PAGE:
A brief look at the principles of business law will help you to understand how contractor contracts are made, and the specific clauses that yours should include.
Define Exactly What You Are To Do
All contracts are agreements to pay a certain amount of money for certain goods or services which must be provided within a certain time. Unlike employees, who contract for a great many services for a fixed rate of pay, contractors only provide one service (or a list of specific services) in a given contract for a certain rate of pay. ''The service or services should be strictly defined,'' says David Royden, a lawyer specialising in contract law with Layton's Solicitors in Manchester. ''That is one thing that distinguishes the contractor from the employee.''
The contract should not specify how you deliver the service: you should decide all that for the same reasons. You decide the hours, the place ( if possible), the equipment, and you finance your work yourself.
''Avoid standard contracts of any kind,'' Royden adds. ''Make sure the contract you sign accurately describes the specific agreement you are making.''
If the client or agent asks you to do other things, or more things than are determined in the contract, you should refuse, or negotiate a higher rate of pay. This does not mean that you should be inflexible or unreasonable, but you should be paid for all the work you do.
Define the Deliverable--Use Milestones
The contract will require you to complete the work within a given period. But it should be clear as crystal from the contract exactly what the deliverable--the final product for which you are to be paid--should be. ''Never allow anyone, especially an agent, to tell you what this should be. Make sure you can provide it exactly as required,'' Royden says.
As most projects divide into phases--and as you'd probably like to get paid at several points during the project--make sure the contract includes specific milestones at which, when you achieve them, you are to be paid a specific amount. ''These should be tied to project-related events, and not to time-periods like months or years, which is the way employees get paid,'' Royden continues.
Be Careful About Warrants
Your client may have some specifications about your work, and about the deliverable that need to be considered. Does he demand that you have certain qualifications? ''That would be what we call a warranty on your part: you warrant (stipulate) that you have these qualifications. Don't agree to sign the contract if you don't have them, since you could lose pay or be faced with a breach of contract suit if you do,'' Royden says.
Define the deliverable and make sure you can deliver what you promise
David Royden-Laytons Solicitors
Watch Out For Indemnities
Many contractor contracts call upon the contractor to 'indemnify' the client or agent if something goes wrong. The one thing that you have to make sure doesn't go wrong is your providing the deliverable on time: should you have doubts about your ability to do that, include them in the contract, or just don't take the job. If you foresee problems, you should get the client to agree in the contract that they may arise, and that you expect to be paid anyway.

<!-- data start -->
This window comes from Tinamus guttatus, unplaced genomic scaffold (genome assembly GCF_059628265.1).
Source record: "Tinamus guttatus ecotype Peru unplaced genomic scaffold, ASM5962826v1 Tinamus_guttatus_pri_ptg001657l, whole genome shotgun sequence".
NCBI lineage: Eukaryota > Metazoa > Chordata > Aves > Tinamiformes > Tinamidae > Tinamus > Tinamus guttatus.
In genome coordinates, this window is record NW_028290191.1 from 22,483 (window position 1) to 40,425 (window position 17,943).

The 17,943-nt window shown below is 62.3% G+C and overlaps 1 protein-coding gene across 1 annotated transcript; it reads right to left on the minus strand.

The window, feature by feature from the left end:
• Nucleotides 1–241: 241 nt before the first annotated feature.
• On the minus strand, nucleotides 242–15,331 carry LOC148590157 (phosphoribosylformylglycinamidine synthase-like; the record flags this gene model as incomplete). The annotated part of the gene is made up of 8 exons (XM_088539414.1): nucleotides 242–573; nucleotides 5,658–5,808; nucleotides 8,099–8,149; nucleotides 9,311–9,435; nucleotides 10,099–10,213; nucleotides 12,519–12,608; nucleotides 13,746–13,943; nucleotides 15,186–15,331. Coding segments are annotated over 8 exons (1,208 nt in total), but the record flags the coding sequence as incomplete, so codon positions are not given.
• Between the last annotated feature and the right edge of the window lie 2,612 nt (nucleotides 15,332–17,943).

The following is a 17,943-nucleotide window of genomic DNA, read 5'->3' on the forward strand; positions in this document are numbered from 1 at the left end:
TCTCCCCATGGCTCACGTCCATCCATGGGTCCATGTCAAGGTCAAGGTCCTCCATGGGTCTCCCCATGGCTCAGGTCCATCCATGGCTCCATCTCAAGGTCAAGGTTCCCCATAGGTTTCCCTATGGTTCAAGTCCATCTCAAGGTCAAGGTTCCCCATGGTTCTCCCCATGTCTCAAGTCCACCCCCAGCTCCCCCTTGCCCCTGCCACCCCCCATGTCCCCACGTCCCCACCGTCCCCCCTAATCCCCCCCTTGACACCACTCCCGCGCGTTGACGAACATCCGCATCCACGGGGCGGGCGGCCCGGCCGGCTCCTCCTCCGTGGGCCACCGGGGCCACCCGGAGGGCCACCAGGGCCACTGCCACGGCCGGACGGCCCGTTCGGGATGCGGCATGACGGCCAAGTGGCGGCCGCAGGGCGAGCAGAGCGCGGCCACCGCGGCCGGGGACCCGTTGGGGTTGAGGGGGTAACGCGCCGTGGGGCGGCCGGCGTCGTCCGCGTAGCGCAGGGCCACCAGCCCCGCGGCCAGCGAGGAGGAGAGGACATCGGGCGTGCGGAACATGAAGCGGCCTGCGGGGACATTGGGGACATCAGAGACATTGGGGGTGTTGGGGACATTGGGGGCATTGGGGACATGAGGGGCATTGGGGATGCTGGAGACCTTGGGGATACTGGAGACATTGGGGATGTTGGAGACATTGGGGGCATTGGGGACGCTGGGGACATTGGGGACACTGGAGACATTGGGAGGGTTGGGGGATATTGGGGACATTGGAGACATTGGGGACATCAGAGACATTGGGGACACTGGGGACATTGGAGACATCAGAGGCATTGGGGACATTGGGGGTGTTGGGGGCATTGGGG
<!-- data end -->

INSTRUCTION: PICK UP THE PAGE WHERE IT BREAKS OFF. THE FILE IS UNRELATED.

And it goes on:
Obviously, things do go wrong. For everyone. But it isn't fair to expect the contractor to pay for it if the contractor hasn't been dishonest about the services provided.
Some agents or clients try to include 'indemnification clauses ' in contractor contracts--they oblige the contractor to pay for losses incurred under specific situations. ''You should try to renegotiate these, as they are very easy to abuse,'' Royden points out. It is the responsibility of the client to pay for business losses. The client is in a better position to handle these situations than the contractor. What the contractor can and should do is to agree in the contract to cooperate with the client to help make good the loss.
Many agents include in contracts clauses called 'Restrictive Covenants.' These state that you cannot work for the client on your own bat; you must go through the agent. They can get more complex in that they can include client subsidiaries or partner companies, or they may specify a given geographic area in which you are not allowed to work except through an agent.
Try to renegotiate any indemnification clauses the contract may include
David Royden-Laytons Solicitors
''You will hear from time to time that these clauses are not enforceable: this is absolutely not true as many of them are. Should there be one in your contract that you do not like, best to get it out rather than try to contest it later in court. You may be right, and the clause may prove unenforceable, but it will cost you ten or twenty thousand quid to find out,'' Royden continues.
Agents will normally insist on keeping clauses in that prevent you from working for a client of theirs without going through them. That only seems fair as the agent introduced you to the client. But broader restrictive covenants should be avoided.
Contracts Don't Have To Be Complicated
In general, avoid anything in contracts that you don't understand, or find odd. Never allow yourself to be told that it's 'normal,' or 'standard;' if you don't like it, have it out or renegotiate it.